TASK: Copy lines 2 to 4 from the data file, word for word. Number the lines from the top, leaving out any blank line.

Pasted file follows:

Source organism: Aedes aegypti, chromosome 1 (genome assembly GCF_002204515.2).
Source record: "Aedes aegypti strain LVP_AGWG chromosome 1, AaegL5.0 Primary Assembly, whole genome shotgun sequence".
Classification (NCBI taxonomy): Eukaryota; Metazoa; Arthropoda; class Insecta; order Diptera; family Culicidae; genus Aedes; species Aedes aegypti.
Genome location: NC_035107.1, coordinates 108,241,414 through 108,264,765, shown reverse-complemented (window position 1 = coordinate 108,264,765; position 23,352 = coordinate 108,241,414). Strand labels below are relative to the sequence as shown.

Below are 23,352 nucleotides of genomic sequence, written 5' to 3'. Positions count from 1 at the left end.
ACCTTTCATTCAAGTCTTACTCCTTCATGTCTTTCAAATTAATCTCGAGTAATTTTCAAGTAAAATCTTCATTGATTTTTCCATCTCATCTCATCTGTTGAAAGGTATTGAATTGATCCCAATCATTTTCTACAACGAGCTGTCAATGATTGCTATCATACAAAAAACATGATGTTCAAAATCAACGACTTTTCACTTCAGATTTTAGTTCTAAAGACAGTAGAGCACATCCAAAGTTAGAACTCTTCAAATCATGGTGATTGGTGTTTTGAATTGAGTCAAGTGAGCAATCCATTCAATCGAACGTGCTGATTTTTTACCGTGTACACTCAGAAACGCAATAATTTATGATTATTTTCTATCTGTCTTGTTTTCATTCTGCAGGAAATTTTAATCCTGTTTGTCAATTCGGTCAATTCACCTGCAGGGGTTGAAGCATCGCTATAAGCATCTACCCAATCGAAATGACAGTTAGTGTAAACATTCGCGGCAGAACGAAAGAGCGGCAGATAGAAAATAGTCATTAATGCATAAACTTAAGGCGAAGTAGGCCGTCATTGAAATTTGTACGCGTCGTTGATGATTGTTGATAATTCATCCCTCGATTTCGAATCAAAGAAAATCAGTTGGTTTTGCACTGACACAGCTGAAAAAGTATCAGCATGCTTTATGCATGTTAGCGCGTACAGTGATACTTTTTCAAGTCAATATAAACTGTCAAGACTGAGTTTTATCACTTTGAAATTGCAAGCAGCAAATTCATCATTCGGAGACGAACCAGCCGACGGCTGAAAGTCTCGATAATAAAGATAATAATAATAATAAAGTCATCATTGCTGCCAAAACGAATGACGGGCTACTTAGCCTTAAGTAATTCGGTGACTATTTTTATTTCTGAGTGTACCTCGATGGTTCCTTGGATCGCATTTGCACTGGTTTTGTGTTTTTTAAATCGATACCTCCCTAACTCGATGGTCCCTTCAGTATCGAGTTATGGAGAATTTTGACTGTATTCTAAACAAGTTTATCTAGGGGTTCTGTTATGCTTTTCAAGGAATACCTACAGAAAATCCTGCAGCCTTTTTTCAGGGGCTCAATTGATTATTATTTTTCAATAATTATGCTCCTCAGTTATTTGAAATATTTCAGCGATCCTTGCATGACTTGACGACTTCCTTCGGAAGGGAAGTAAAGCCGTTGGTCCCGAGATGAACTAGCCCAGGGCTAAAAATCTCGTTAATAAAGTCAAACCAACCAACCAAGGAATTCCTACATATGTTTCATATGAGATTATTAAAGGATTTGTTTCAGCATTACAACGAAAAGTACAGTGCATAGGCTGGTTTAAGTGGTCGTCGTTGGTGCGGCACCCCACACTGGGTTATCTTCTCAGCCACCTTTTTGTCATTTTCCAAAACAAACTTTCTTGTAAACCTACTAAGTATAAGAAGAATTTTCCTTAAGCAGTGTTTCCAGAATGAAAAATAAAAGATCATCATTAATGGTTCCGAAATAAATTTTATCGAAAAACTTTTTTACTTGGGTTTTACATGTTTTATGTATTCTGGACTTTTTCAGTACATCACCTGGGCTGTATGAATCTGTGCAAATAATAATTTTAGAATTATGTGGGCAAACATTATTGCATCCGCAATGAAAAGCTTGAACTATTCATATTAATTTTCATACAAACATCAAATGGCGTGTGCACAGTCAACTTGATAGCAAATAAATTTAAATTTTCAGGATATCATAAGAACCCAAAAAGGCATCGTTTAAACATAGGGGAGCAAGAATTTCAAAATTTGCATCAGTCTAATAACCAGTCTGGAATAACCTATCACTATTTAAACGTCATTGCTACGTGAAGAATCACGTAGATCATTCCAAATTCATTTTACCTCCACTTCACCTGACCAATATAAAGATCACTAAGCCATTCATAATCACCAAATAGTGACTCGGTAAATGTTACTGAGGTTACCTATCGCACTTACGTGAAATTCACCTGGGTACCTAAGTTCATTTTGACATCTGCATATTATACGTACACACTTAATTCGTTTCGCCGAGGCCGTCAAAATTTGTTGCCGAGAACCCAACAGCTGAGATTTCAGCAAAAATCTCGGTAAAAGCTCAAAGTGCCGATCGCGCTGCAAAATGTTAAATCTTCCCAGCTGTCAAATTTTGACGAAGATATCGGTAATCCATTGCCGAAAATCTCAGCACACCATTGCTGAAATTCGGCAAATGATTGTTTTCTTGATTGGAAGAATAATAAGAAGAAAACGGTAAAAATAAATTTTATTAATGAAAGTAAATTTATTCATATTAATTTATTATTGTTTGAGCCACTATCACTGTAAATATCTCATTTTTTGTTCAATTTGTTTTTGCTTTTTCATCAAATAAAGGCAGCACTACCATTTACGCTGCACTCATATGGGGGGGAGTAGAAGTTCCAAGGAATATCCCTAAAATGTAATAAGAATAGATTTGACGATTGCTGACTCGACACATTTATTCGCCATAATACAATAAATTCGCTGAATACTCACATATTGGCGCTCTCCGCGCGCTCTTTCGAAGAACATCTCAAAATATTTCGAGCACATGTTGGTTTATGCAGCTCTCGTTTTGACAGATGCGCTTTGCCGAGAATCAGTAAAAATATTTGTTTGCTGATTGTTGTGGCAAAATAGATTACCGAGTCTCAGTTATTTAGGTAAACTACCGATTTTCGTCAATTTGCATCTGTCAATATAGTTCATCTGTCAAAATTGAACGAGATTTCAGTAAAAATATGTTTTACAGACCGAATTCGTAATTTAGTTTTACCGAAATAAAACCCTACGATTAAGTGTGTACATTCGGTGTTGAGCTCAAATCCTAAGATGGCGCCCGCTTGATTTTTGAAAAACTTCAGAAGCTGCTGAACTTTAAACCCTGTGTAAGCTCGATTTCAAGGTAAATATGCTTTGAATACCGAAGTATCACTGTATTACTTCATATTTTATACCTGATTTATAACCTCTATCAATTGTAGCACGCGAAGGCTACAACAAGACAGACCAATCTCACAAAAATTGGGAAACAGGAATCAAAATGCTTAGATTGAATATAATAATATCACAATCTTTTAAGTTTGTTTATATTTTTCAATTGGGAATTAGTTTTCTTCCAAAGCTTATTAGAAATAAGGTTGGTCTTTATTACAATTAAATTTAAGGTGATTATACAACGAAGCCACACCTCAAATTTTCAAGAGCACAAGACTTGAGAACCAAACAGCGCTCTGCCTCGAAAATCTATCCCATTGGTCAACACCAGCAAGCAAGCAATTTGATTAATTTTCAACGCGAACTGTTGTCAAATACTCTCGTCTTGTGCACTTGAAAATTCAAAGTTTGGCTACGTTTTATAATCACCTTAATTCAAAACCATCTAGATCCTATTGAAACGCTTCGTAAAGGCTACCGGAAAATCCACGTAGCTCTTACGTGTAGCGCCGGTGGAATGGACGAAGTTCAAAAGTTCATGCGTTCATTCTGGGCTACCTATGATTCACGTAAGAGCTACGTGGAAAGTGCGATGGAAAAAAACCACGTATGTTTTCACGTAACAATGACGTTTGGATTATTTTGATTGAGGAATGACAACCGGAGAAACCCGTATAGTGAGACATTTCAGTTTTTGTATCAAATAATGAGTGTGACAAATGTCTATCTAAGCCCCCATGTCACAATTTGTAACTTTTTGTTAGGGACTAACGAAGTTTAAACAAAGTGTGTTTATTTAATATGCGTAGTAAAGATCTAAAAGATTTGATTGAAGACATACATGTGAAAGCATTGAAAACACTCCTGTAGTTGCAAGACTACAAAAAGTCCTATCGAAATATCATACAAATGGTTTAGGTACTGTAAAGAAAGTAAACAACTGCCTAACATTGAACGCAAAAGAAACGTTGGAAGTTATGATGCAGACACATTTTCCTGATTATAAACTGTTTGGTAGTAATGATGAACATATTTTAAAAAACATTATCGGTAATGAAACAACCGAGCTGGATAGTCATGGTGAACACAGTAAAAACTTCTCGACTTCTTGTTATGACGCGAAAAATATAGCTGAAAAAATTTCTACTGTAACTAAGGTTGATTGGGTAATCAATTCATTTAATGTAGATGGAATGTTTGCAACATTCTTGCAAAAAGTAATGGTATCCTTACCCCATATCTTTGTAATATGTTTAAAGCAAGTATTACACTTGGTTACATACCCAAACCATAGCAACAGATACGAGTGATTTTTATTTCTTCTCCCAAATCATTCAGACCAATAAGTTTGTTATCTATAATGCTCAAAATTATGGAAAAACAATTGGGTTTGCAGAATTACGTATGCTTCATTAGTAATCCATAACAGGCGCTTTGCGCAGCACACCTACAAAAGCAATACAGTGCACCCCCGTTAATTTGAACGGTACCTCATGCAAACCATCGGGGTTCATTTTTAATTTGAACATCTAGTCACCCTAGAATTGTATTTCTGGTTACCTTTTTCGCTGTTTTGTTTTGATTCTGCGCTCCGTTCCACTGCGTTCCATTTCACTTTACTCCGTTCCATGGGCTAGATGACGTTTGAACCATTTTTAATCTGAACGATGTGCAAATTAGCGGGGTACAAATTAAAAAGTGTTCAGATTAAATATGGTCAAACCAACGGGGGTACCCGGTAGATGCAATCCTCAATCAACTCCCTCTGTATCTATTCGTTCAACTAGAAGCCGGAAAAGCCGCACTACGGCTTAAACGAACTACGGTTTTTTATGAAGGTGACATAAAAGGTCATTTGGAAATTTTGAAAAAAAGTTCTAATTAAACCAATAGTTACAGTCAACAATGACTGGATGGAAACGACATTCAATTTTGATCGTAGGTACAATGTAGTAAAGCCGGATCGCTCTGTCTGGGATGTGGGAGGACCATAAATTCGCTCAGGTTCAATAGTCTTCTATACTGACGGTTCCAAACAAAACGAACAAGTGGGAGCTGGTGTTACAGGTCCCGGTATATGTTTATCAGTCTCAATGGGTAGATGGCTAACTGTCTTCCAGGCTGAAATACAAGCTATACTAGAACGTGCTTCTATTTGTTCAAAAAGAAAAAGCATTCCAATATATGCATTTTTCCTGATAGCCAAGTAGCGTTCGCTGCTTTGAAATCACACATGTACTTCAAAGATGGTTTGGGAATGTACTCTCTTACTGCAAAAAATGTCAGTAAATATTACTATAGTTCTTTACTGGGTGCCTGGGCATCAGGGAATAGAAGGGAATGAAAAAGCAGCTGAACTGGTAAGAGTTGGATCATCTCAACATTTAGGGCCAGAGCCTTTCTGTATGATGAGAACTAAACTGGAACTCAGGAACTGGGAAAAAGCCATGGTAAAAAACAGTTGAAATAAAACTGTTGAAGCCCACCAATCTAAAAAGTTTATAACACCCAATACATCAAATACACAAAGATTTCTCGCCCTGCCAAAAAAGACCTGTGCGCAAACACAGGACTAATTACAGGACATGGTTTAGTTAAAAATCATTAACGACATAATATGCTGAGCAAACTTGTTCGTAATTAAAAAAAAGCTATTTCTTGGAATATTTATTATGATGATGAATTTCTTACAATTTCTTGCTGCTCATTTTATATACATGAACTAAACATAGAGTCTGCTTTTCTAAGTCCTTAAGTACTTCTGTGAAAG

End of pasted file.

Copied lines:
Source record: "Aedes aegypti strain LVP_AGWG chromosome 1, AaegL5.0 Primary Assembly, whole genome shotgun sequence".
Classification (NCBI taxonomy): Eukaryota; Metazoa; Arthropoda; class Insecta; order Diptera; family Culicidae; genus Aedes; species Aedes aegypti.
Genome location: NC_035107.1, coordinates 108,241,414 through 108,264,765, shown reverse-complemented (window position 1 = coordinate 108,264,765; position 23,352 = coordinate 108,241,414). Strand labels below are relative to the sequence as shown.